Metals
Non-wovens
Plastics
Paper

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2-D machine vision Area scan


640

480

768

1200

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1024

1600

2-D machine vision Line scan


Image is built line by line
Movement is needed
Requires encoder to track movement
Short exposure times

Built Image

Line Acquired
In-Sight
5604

Line Light

Conveyor
Belt
Movement
Encoder Shaft

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Four reasons to use Line scan


1. Unwrap cylindrical objects for
inspection

2. Add vision to space-constrained


environments
3. Meet high-resolution inspection
requirements
4. Inspect objects in continuous
motion
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3-D machine vision

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Machine vision system components

Key parts of a machine vision system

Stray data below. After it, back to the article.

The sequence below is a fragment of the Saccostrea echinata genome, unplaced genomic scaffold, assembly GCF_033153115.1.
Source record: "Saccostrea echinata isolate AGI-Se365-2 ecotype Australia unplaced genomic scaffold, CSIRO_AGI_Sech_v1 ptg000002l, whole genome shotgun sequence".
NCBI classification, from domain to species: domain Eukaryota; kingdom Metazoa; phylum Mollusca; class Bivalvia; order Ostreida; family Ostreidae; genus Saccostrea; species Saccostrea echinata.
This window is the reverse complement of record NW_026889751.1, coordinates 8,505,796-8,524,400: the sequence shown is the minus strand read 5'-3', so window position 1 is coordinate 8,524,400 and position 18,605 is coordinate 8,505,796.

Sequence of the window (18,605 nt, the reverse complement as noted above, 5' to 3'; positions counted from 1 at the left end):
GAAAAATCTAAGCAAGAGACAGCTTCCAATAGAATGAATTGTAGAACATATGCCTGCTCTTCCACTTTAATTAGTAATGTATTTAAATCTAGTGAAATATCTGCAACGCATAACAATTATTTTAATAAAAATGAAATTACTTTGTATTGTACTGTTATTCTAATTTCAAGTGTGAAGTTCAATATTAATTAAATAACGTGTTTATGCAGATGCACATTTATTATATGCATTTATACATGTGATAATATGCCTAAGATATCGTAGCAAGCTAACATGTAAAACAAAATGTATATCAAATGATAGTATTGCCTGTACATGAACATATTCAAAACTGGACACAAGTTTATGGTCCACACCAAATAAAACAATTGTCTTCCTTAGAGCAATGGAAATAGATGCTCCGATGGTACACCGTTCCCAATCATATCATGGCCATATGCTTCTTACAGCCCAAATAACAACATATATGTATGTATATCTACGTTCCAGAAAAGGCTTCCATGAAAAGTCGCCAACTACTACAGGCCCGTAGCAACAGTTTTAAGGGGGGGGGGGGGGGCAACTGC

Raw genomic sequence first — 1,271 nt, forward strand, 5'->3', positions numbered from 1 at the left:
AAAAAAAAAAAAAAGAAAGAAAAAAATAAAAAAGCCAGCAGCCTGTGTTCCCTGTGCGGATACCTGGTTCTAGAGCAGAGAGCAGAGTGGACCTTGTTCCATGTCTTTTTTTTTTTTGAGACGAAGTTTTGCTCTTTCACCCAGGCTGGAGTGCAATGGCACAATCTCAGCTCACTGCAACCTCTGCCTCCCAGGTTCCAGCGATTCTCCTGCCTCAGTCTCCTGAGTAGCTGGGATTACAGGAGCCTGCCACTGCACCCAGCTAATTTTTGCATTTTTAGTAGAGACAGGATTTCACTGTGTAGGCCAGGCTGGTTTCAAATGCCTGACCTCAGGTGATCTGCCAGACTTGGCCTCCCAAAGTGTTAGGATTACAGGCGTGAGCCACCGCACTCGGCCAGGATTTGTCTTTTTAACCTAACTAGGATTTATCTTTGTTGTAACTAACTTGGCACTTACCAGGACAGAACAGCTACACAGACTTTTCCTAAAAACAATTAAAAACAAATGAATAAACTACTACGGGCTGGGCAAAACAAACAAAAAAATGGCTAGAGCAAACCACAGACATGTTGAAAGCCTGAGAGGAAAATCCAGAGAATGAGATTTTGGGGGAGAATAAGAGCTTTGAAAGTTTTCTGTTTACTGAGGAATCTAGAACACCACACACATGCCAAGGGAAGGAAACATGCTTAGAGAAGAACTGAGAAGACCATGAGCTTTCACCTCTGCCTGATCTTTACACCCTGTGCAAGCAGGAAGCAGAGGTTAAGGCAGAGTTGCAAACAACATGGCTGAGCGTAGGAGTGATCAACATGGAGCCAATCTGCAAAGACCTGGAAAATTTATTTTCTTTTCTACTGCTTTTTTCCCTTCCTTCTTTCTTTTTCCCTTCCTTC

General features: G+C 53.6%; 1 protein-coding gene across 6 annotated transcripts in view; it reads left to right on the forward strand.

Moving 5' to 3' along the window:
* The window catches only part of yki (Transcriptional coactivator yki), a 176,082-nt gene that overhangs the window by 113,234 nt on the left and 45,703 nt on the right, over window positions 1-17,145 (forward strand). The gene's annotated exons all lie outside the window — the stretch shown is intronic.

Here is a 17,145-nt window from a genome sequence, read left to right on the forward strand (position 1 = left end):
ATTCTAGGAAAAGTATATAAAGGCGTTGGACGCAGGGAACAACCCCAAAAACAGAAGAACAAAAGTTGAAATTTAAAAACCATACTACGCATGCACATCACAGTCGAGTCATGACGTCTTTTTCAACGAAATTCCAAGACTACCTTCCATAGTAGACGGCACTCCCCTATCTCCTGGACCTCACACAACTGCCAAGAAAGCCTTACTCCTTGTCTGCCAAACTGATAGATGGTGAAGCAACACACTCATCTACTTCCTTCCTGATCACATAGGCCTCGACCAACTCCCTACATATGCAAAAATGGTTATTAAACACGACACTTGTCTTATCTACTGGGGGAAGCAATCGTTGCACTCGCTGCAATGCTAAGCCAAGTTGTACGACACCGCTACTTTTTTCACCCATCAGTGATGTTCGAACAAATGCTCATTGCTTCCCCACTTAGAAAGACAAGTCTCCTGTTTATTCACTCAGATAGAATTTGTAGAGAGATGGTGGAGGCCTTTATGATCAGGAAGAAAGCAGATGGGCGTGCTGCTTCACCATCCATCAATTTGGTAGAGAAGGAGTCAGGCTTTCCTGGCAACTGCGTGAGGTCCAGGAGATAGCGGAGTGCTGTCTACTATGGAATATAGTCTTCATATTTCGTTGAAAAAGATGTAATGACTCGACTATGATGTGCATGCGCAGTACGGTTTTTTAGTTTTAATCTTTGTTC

Light Source

Display

I/O
Comm.
POWER

Lens

Camera

Vision Software

A -B

SLC50/4CPU
RUN
FORC
FLT
DH+
BAT
RS232
RUN REM PROG

INPUT
0 4
1 5
2 6
3 7

INPUT
0 4
1 5
2 6
3 7

O UTPUT
0 4
1 5
2 6
3 7

ALLEN -BRADLEY

Vision System

Inputs/Outputs: switches, PLCs, robots, lights

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Putting it all together

Parts
Light Source

Lens

Camera

Monitor
Input:
Serial
Parallel
ISA, PCI, VME bus
Vision System

Operator Pointing Device


(Trackball, Mouse, Touchscreen)
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Output:
Serial
Parallel
ISA, PCI, VME bus

How the system works


1. Part arrives at inspection
station

2. Sensor detects part and sends a trigger to the vision system


3. Strobe is flashed to
illuminate part

FAIL!

4. Vision System acquires the image from the sensor.

5. Software algorithms running on vision system


performs image processing and/or image analysis
on acquired image

6. Vision system sends signal along a discrete output line


which activates a diverter if the part is bad